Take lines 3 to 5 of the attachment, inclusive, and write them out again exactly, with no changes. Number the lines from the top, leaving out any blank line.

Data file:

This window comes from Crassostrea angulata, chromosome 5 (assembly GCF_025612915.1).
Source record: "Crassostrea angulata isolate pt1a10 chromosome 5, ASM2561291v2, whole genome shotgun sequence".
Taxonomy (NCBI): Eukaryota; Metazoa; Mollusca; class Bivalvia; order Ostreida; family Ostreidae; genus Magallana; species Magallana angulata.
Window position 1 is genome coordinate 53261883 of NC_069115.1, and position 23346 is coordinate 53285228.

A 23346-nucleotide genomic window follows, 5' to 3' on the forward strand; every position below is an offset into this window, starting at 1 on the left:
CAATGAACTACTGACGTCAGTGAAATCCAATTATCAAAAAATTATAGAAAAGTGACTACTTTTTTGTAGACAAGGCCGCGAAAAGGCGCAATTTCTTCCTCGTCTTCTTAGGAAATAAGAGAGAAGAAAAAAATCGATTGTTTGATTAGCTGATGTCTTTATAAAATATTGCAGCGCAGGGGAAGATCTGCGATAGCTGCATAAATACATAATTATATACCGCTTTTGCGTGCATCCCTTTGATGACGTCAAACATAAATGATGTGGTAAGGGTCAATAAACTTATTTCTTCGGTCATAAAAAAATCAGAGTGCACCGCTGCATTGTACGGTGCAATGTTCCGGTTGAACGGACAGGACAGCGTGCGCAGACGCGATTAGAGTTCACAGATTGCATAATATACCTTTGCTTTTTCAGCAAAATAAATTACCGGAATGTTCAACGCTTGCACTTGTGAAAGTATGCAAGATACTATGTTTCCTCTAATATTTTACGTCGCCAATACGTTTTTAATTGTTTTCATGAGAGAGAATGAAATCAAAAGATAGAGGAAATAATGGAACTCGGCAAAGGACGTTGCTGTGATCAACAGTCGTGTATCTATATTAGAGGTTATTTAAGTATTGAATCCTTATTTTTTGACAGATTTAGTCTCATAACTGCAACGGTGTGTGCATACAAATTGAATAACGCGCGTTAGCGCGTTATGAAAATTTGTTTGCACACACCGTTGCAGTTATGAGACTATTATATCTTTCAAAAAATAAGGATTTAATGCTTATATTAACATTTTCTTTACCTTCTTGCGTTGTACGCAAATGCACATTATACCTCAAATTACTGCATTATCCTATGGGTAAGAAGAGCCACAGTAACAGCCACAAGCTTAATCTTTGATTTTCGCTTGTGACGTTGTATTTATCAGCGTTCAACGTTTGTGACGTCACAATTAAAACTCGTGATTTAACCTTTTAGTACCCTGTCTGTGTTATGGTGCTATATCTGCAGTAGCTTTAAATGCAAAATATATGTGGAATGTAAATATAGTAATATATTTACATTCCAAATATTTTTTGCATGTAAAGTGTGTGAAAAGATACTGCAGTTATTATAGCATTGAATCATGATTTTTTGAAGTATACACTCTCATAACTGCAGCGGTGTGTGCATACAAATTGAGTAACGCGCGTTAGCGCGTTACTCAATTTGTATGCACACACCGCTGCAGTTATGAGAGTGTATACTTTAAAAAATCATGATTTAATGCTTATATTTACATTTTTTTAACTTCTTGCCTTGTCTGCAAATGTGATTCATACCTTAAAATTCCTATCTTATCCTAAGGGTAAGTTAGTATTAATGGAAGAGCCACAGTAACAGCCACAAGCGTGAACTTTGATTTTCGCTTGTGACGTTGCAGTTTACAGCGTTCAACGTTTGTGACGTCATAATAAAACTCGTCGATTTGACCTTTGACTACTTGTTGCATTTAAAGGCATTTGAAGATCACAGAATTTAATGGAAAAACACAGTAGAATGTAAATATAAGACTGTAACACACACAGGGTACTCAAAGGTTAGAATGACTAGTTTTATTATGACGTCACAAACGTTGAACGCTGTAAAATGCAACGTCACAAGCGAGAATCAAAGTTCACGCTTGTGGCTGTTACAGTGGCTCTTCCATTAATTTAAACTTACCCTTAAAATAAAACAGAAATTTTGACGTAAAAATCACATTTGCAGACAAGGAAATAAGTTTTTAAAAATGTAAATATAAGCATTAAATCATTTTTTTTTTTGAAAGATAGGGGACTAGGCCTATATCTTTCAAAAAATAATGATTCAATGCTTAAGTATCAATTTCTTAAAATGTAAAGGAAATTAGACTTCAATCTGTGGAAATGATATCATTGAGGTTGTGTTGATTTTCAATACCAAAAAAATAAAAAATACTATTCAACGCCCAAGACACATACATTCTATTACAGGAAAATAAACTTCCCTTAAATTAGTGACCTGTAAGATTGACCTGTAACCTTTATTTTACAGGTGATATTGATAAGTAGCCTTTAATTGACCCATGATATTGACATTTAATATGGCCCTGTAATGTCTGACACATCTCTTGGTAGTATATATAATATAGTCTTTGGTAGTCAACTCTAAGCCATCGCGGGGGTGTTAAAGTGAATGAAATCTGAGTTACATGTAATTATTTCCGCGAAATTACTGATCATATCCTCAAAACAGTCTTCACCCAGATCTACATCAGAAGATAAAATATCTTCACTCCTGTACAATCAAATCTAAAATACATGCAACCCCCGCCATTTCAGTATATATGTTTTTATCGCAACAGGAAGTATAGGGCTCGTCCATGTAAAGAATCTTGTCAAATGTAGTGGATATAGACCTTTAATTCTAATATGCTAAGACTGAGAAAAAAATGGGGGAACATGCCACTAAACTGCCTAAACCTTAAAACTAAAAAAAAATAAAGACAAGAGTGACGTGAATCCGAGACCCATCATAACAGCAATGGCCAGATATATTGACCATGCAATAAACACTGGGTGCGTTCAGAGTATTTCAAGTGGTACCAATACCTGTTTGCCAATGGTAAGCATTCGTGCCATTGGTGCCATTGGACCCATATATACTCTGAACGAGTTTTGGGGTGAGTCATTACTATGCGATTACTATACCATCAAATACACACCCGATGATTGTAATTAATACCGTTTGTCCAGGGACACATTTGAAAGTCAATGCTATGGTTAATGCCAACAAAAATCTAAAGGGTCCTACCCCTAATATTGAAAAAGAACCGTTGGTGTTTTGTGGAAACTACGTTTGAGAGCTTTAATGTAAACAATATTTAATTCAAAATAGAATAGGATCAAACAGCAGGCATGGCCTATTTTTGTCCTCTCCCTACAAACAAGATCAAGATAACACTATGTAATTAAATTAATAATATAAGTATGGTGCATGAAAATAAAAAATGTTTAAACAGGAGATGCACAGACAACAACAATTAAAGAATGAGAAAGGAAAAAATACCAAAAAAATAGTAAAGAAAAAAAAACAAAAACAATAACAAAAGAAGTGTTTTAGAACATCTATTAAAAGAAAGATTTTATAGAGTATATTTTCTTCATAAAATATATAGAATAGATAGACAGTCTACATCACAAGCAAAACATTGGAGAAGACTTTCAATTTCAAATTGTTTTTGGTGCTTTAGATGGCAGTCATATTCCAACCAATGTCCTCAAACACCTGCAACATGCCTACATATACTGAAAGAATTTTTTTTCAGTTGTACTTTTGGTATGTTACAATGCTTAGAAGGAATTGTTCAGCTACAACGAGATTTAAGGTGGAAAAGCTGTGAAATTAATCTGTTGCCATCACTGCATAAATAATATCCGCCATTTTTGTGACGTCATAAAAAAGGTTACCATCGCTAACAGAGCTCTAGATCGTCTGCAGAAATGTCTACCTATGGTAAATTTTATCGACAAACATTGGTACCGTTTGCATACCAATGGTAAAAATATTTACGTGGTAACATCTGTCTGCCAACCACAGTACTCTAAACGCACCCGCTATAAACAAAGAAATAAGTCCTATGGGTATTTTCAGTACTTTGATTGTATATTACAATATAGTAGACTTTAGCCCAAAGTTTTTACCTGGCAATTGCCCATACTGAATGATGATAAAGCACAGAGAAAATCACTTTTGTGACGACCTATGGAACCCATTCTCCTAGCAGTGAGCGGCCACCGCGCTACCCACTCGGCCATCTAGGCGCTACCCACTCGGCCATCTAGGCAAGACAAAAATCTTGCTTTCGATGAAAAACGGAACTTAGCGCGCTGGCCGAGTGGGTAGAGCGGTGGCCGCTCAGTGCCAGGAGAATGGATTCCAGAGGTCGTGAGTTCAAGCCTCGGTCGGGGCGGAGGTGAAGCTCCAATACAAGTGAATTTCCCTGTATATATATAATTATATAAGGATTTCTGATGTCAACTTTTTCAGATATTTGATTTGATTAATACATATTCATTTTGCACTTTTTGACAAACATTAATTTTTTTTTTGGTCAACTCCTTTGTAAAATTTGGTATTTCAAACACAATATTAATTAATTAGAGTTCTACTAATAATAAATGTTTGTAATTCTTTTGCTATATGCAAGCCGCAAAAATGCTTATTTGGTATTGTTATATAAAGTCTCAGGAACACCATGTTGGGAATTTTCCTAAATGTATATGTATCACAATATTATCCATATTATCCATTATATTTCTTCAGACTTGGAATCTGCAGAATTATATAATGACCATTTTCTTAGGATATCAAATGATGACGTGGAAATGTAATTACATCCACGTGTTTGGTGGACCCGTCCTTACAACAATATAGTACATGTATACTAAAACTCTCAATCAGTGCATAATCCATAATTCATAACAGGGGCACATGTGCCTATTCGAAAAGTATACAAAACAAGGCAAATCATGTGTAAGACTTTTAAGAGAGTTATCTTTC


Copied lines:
Taxonomy (NCBI): Eukaryota; Metazoa; Mollusca; class Bivalvia; order Ostreida; family Ostreidae; genus Magallana; species Magallana angulata.
Window position 1 is genome coordinate 53261883 of NC_069115.1, and position 23346 is coordinate 53285228.

A 23346-nucleotide genomic window follows, 5' to 3' on the forward strand; every position below is an offset into this window, starting at 1 on the left: